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TORONTO (CP) - Scientists in Canada and the United States are keeping a close eye on Lake Ontario this summer as thousands of dead fish and birds continue to wash up on the shores of Lake Erie.

For the third consecutive year, fish and bird carcasses have littered beaches along Lake Erie on both sides of the border, leading researchers to believe a potentially deadly toxin, created by type E botulism, is to blame.

Jeff Robinson, a biologist with Environment Canada, says this epidemic appears to be travelling east and is poised to hit Lake Ontario by autumn - a serious threat to any wildlife that travels south for the winter via Lake Ontario.

"Botulism bacteria is becoming more mobile," Robinson said. "And there's really not a lot we can do."

During the past two weeks, dead birds have been found on the American side of Lake Ontario, worrying scientists who fear the situation is getting worse.

The suspected cause of the problem is botulism, a naturally occurring bacteria that arrived about 10 years ago when ships from the Caspian Sea introduced exotic species into the Great Lakes.

The exotic species, particularly the zebra mussel, brought the botulism, which effectively creates a dangerous toxin.

The theory scientists are probing is that the goby, a fish that dwells at the bottom of the lakes, is eating the zebra mussel and dying from the toxin. The toxin is suspected of effectively climbing the food chain to other fish, fish-eating birds, ducks and even a small number of eagles.

Tests conducted on some of the tens of thousands of fish and bird carcasses found in and around Lake Erie have shown evidence of toxic poisoning.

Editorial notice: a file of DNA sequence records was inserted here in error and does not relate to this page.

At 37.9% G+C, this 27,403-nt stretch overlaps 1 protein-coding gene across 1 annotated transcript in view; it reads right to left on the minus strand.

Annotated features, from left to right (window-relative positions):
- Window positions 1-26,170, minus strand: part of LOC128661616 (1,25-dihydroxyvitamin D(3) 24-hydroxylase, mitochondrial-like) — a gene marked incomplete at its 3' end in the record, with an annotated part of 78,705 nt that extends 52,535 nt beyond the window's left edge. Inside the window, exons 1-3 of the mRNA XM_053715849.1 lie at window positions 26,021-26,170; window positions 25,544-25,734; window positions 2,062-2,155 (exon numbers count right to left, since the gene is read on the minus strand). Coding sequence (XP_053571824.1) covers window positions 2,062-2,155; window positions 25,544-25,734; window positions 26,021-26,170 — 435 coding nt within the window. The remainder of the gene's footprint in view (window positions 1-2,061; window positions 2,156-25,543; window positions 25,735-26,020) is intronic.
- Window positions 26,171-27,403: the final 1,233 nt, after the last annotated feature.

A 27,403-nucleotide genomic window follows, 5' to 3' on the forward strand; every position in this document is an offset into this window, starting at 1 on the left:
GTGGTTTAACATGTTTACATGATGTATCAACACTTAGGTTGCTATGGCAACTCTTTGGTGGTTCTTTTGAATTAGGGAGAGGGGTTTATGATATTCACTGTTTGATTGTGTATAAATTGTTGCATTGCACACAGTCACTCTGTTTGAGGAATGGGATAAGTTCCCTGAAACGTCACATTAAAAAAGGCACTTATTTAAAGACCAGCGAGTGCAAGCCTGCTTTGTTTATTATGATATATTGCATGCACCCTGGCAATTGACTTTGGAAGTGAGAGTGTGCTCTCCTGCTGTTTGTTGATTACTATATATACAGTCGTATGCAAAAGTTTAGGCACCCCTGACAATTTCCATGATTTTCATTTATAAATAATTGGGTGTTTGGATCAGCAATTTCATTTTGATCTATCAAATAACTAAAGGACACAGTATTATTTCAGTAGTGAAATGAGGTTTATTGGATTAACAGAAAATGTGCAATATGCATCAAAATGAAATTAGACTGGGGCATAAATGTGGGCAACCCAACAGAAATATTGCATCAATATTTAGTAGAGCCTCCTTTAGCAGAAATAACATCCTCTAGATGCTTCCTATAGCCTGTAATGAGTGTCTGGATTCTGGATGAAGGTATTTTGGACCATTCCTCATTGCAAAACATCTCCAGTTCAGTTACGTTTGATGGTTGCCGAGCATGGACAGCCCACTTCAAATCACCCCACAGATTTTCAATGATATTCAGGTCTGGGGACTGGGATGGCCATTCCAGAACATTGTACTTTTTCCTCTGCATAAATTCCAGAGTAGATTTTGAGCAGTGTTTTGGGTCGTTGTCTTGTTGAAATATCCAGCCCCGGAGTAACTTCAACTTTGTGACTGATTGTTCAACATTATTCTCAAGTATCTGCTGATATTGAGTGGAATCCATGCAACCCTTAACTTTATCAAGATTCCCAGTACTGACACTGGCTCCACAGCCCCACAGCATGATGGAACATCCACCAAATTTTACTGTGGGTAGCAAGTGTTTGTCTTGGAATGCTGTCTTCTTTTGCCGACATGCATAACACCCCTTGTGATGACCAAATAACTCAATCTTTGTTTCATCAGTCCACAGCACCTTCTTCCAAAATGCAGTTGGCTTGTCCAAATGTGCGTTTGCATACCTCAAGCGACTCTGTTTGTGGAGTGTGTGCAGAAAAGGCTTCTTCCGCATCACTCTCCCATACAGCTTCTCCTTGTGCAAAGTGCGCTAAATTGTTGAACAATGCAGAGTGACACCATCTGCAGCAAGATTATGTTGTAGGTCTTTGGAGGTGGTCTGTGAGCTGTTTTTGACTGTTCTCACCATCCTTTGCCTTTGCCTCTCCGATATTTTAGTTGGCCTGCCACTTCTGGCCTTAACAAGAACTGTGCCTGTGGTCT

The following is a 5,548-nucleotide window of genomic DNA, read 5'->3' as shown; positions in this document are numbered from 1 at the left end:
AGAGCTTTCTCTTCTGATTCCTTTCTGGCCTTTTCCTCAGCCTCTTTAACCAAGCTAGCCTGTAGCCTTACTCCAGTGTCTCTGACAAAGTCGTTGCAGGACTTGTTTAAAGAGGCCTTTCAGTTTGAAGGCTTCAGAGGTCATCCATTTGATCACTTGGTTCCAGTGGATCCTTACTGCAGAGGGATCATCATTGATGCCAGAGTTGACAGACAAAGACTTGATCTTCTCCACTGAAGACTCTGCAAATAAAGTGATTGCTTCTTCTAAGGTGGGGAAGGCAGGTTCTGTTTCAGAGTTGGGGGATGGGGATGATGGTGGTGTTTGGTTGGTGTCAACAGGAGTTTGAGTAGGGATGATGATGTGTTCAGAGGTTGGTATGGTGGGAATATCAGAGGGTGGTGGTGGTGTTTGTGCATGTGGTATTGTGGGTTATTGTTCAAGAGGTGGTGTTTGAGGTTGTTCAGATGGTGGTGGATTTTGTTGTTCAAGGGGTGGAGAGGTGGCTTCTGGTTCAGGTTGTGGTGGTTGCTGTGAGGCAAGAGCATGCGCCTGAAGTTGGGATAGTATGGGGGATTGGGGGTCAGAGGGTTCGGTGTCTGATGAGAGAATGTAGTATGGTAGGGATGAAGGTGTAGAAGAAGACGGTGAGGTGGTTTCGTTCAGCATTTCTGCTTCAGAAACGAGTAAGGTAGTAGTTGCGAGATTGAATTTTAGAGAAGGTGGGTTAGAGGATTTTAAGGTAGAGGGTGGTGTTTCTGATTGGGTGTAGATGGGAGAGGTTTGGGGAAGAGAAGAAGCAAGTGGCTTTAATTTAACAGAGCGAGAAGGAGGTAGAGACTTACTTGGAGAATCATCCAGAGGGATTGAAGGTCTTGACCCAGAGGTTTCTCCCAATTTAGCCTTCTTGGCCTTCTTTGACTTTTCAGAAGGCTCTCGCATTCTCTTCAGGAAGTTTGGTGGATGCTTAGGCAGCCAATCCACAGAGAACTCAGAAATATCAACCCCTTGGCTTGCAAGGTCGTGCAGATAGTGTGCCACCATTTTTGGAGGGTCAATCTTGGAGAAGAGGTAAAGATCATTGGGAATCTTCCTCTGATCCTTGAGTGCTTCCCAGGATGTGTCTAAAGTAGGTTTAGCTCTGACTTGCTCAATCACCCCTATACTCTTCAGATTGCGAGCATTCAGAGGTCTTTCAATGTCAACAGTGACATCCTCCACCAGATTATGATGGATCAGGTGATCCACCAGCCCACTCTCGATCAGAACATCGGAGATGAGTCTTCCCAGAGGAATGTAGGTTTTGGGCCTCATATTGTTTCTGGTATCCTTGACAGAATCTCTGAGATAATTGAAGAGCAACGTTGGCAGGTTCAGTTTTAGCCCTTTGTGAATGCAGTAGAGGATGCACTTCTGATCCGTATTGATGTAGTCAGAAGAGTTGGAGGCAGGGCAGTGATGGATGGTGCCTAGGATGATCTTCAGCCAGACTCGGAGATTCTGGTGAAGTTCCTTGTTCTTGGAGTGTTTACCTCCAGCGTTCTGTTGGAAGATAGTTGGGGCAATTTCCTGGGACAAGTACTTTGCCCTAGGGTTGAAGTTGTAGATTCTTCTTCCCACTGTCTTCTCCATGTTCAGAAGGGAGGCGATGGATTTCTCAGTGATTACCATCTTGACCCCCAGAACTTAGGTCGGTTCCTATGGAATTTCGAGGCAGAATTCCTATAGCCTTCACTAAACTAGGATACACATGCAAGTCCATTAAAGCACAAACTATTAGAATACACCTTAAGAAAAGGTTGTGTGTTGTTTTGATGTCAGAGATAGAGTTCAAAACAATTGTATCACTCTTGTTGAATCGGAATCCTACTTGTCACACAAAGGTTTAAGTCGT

The toxins pose a potential health risk to people who could become seriously ill if they don't cook their fish thoroughly enough to eliminate any bacteria, said Bill Culligan, an aquatic supervisor at the New York Department of Environmental Conservation.

"You can't get (sick) through a cut or a bite of an animal. You have to consume the toxin," he said.

"And don't be tempted to eat a fish you find on the shore."

Although Environment Canada says it's still OK to swim in the lake, the carcasses are a definite eyesore.

"It's gross," said Phil Ryan, manager of the Port Dover Ministry of Natural Resources fisheries station. "It can certainly be ugly."

Lake Erie also suffers from anoxia - or a lack of oxygen - as well as huge algae blooms, which worsen the aesthetics of the area altogether.

But despite the severity of the suspected botulism problem, scientists say they can only monitor the situation.

"We feel helpless," Ryan said. "There really isn't anything we can do."

In the meantime, scientists continue to research the area and urge people to report any sightings of excessive numbers of dead fish or birds.

"Our job is to provide information and advice," Ryan said. "And that's as much as we can do."

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